CBB: Something I’m starting to see in newer fantasy, though I’m not sure it’s necessarily new, the idea of gender-bending in fantasy. I really like N.K. Jemisin’s work where there’s a very fluid sense of gender in a lot of her characters. I used to be really into this series The Tower of Ravens by Kate Forsyth. I recall a gender fluidity being a key element and the way it was normalized. It was never called upon as “this character is trans” or “this character is nonbinary”. It was just like one day this character is embracing a more feminine spirit and one day embracing a more masculine side and that’s something that I think is really cool and can be done so seamlessly in fantasy because it doesn’t need to have labels. If you’re creating a made up world, it’s much easier to play with things that are less accepted in the real world and I really like that.
ROOM: If you could be a character dropped into any book, which book would that be?
CBB: Probably, although it’s a bit dystopian, the Divergent series. It would be cool to explore that world. I like the revolutionary aspect of it. That’s also a fantasy/sci-fi trope that I like, that the future holds this idea of humans trying to separate themselves into categories, or this capitalist future where we streamline society by capitalizing on people’s one skill that they have. As you read Divergent you’re like obviously I’d be a Divergent. But I think everyone thinks that and everyone thinks they’re the only one thinking that. If folks aren’t familiar with the story it’s basically that people are split into five groups and then the Divergents are the ones who don’t fit into one group, but obviously that’s everybody as humans and I think that’s an interesting concept. I feel like that’s kind of what I am doing now, obviously not to such an extreme extent, How society tries to put us into boxes. For me, true liberation is people being able to be free with their gender and how they present themselves, so I think I would be a good part of the revolution in Divergent.
ROOM: Your debut poetry collection, Burning Sugar, comes out soon. Tell me about your relationship with poetry. Who do you read? Which poems do you return to?
CBB: My favourite poetry book is salt. by Nayyirah Waheed. I remember reading that at the end of university. That was the first time I’d read poetry since high school and reading old white dude’s poetry. I was very uninspired and thought that poetry had to be a specific way, and “salt.” was the first book that I saw, “wow, you can actually do so many things with the form and flow and grammar.” I had written a couple poems here and there but never loved them or felt proud of them because I was trying to follow these other more rigid “highschool type poetry” formats. It wasn’t until I read “salt.” and then Rupi Kaur and r. H. sin, that I saw you can actually be very experimental. Another barrier I had with poetry was that I felt like, as an activist and anti-racist consultant, that the only kind of writing I could do was writing that was educating other people. For me, poetry was stigmatized in my mind as not serious or not important or too artistic. It wasn’t until reading Vivek Shraya and so many other queer POC who are poets, that I realized if you want to you can still infuse informative, or educational or radical things into poetry. After that, I started to write a lot more and that’s what became my book.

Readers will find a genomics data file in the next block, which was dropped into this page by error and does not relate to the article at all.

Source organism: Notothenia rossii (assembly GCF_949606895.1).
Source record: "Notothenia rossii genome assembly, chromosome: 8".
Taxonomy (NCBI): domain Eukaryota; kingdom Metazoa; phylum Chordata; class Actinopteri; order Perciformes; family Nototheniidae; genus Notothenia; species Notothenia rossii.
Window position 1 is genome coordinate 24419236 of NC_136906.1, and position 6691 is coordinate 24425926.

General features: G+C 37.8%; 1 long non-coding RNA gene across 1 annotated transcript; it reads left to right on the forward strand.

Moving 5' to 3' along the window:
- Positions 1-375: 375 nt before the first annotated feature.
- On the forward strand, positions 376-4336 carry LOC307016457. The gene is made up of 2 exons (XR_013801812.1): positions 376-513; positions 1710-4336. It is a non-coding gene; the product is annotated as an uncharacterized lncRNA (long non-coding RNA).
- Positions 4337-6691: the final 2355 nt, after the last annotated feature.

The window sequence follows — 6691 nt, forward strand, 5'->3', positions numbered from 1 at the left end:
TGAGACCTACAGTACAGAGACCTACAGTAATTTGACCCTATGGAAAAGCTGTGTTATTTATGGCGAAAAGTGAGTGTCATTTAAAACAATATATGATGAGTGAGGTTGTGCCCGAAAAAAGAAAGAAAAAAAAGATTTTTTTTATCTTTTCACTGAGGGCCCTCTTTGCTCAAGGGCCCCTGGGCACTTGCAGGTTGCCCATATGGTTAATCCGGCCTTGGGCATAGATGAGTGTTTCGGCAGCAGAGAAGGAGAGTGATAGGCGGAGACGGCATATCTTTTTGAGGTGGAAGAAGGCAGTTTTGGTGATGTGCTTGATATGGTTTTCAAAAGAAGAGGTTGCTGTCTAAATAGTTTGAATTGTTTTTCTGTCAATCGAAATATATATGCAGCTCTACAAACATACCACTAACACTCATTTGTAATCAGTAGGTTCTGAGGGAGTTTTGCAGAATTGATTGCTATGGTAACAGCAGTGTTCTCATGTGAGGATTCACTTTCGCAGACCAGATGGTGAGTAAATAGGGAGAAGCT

ROOM: And lastly, I have to ask, what are you currently reading?
Terese Mason Pierre
ROOM: What’s your reading practice? Do you annotate or highlight? How long does it take for you to finish a book?
TMP: That’s a good question. It depends for me what kind of book I’m reading and the purpose of the reading. If I’m reading a book for a review I will annotate, underline and make notes that will enhance my understanding of the book but also cause me to generate ideas and angles to approach the review and the analysis of the book when it comes to relaying that to an audience. If it’s for myself, it really depends on how much time I have and my mood. I’ve finished entire books in one day, fiction or poetry. If it’s something that I am interested in or it’s a book that I am really looking forward to reading, then I’ll try to consume it as quickly as possible so I can either talk about it with other people or go and talk to the writer if they’re someone in my circle and let them know how much I like it. So, this is all just to say that I don’t really have a standard or strict reading practice. I kind of let the changes come and go depending on what I’m doing or how I’m feeling.
ROOM: What book have you reread the most? And why?
TMP: I’m not a big rereader. I keep books. If I read them once I still keep them. A book I would like to reread at some point is How to Pronounce Knife by Souvankham Thammavongsa. It came out recently. I really loved it. I’d like to go back and look at it again. I don’t like to reread because I’m constantly always buying books, so then the time that I’m spending rereading is time that I could be spending reading a new book. I try to allocate my time according to that. I’m not against the concept of rereading. I think I’ll be able to talk more about it in a couple of years when I’m able to think about the books that have stayed with me in my mind.